“Amazing draughtsmanship and tough Expressionist subject matter»: John Bellany Exhibition opens at Fortnum & Mason

“Amazing draughtsmanship and tough Expressionist subject matter»: John Bellany Exhibition opens at Fortnum & Mason

When an out-of- fashion artist becomes the subject of a big exhibition in central London organised by one of shrewdest collectors around, the art world sits up and takes notice. Either he is barking mad, or he is actually on to something, they will say.


A case in point is the opening this week of an exhibition of over fifty paintings and drawings at Fortnum & Mason by the neglected Scottish painter, John Bellany, which has been organised by the ebullient Mancunian collector, Frank Cohen. Bellany was all the rage in the 60s and 70s, on a par with London School painters, Lucian Freud or Leon Kossoff, with his tough expressionistic figurative painting full of life, love and death symbols derived from his tough Calvinistic upbringing in a Scottish fishing village, and heavily influenced by his visit to the Buchenwald concentration camp in 1967. He was likened to the great German expressionist, Max Beckman, and lots of eminent people and institutions bought his work (David Bowie, Billy Connolly and virtually every UK museum). In 1986 he became the first living artist to be given a solo show at the National Portrait Gallery.


However, his success led to money which led to alcoholism, which led to overproduction and loss of critical status, a near death from liver failure. By the time he died in 2013 his market had sunk virtually without trace – his auction record static since 2007 at a mere £24,500 . What is interesting is that a canny collector like Cohen, not a gallery or museum, is backing him to make a comeback.

Cohen discovered Bellany, he says, about eight years ago on a visit to Damien Hirst’s studio in Gloucestershire, where he saw a group of powerful expressionistic paintings by an artist he had never seen before. “What the heck are these?” he asked, excited by his gut reaction to their qualities. (“I love good figurative painting,” he says, citing his passion for Edward Burra). “They’re by John Bellany,” came the reply. At that time Hirst was turning his attention as a collector from his YBA (Young British Artist) contemporaries, to the older generation, the OBA’s (Old British Artists) if you like, of John Hoyland, Albert Irvin and Bellany — all now sadly departed.


Cohen was so struck that, after Bellany died, he tracked down the artists’ widow, Helen, in Edinburgh and bought a dozen or more paintings. Helen had parted company with her husband’s long term gallery, Beaux Arts, so he also asked if she would lend some pictures to show with his new acquisitions at Fortnum & Mason, where he had been invited to stage an exhibition of his choice.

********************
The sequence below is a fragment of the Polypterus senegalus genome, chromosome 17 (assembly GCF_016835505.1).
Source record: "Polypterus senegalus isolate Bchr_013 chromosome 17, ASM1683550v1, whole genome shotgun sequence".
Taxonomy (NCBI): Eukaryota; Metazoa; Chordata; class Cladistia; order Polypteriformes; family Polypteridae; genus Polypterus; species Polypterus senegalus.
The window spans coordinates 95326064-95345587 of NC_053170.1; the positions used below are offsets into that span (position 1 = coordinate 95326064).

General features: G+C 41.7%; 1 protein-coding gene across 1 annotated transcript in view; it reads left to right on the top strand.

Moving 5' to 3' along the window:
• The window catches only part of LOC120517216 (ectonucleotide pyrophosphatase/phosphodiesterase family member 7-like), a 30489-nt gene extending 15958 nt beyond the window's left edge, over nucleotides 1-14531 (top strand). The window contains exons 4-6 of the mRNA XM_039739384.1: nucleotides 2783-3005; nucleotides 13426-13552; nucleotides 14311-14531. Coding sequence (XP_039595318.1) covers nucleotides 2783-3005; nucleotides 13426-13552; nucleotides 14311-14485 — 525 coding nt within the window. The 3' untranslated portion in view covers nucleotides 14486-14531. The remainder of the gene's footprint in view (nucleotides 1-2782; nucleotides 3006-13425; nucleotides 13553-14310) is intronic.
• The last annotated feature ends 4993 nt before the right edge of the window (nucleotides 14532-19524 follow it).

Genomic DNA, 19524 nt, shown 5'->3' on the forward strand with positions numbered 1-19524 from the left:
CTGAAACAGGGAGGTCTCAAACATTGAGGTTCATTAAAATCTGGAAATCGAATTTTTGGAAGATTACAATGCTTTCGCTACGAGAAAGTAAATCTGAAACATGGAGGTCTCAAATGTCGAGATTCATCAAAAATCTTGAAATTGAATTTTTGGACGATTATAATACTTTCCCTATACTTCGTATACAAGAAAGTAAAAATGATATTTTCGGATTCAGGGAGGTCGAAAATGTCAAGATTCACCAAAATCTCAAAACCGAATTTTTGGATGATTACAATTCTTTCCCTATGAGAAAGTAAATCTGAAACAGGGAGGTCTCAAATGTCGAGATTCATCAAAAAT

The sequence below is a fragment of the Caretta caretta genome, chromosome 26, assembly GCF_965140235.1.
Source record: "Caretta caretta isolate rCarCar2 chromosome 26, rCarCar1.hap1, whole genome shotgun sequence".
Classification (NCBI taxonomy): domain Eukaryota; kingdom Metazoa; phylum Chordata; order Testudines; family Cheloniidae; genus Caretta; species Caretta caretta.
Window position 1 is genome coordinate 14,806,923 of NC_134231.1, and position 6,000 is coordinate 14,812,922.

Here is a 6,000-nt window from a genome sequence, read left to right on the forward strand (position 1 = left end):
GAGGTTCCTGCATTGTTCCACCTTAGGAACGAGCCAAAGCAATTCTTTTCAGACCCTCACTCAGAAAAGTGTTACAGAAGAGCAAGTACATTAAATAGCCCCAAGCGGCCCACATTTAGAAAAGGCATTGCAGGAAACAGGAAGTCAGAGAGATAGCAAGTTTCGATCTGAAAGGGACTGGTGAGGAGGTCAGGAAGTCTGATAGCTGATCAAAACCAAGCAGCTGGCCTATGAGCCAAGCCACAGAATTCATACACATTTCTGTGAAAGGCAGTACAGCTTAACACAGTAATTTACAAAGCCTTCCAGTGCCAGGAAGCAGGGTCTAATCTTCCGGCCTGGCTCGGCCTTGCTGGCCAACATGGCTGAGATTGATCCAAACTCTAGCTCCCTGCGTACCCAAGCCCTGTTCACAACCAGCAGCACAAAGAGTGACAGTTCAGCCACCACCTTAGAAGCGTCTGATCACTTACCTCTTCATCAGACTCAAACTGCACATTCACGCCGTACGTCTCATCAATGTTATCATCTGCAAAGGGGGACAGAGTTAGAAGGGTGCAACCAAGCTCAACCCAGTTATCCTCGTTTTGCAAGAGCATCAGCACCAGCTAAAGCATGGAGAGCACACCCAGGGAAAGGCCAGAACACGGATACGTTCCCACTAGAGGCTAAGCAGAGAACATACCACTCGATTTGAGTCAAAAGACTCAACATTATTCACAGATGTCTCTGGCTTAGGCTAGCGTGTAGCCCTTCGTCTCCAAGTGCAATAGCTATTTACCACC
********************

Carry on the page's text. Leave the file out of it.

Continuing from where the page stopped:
These were selected from thousands of works still in the estate, by former Tate curator, turned art dealer, Robert Upstone. The eminent art critic, Mary Rose Beaumont, who knew the artist well, pin points Upstone’s dilemma. “While he was alive, Bellany became respected for what he had done. The high point really came after his visit to Buchenwald in the 60s. From the 80s on he just produced too much, but every now and then he produced a corker.”

Eyemouth Roadstead CREDIT: JOHN BELLANY

As the early work rarely surfaces, the trick for the market and collectors is to identify the later corkers. Robert Upstone went through crate loads of pictures which are left with the estate to select works for this exhibition. He identifies characteristics of Bellany’s strongest works as “amazing draughtsmanship, tough Expressionist subject matter, and expressive gestural handling of paint.” Reg Singh of the Beaux Arts gallery, who dealt with Bellany during his lifetime, acknowledges the peaks and troughs, but reveals that he sold several paintings to Damien Hirst, and that privately he was selling early pictures for up to £80,000 – far above auction prices.


Bellany’s auction market has been fairly undistinguished. Examples are plentiful. Already this year 45 paintings, drawings and prints have been through auction, mostly in Scotland and for prices mainly in the lower thousands. They are popular however, and very few go unsold. The stand out price was last year when the 1965 corker, ‘Fishermen in Snow’ from the David Bowie collection, sold for a record £106,000. Singh thinks this is attributable to the Bowie factor, but Cohen, one senses, thinks otherwise. He has several early works which he believes are worth at least that much. And while Cohen is not selling his pictures, the forty or so belonging to Helen are for sale. Dating from the 1980s on, they are not from his prime period and they are priced from £2,000 to £55,000 each.

The trick for buyers will be to spot the corkers. And, now that figurative painting is no longer out of step with fashion, this move by Cohen could prove to be a well-timed ambush on the art world and its market.